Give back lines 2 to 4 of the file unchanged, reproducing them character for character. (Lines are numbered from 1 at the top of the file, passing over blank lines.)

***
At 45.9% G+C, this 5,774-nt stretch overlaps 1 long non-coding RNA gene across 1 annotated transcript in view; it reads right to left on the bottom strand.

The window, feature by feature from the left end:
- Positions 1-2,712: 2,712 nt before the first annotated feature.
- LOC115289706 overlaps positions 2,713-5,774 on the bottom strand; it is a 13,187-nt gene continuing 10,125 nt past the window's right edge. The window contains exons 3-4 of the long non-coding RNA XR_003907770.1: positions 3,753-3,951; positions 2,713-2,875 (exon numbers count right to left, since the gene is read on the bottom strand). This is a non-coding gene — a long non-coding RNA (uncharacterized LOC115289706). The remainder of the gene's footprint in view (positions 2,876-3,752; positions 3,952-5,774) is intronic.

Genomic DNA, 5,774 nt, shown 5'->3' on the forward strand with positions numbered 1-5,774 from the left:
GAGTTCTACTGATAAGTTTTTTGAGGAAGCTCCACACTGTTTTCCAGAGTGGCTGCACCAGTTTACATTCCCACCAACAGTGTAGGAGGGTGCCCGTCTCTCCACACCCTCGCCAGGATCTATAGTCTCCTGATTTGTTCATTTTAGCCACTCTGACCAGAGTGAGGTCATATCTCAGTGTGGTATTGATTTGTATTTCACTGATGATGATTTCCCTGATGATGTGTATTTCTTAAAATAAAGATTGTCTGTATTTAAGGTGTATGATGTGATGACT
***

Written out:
The window, feature by feature from the left end:
- Positions 1-2,712: 2,712 nt before the first annotated feature.
- LOC115289706 overlaps positions 2,713-5,774 on the bottom strand; it is a 13,187-nt gene continuing 10,125 nt past the window's right edge. The window contains exons 3-4 of the long non-coding RNA XR_003907770.1: positions 3,753-3,951; positions 2,713-2,875 (exon numbers count right to left, since the gene is read on the bottom strand). This is a non-coding gene — a long non-coding RNA (uncharacterized LOC115289706). The remainder of the gene's footprint in view (positions 2,876-3,752; positions 3,952-5,774) is intronic.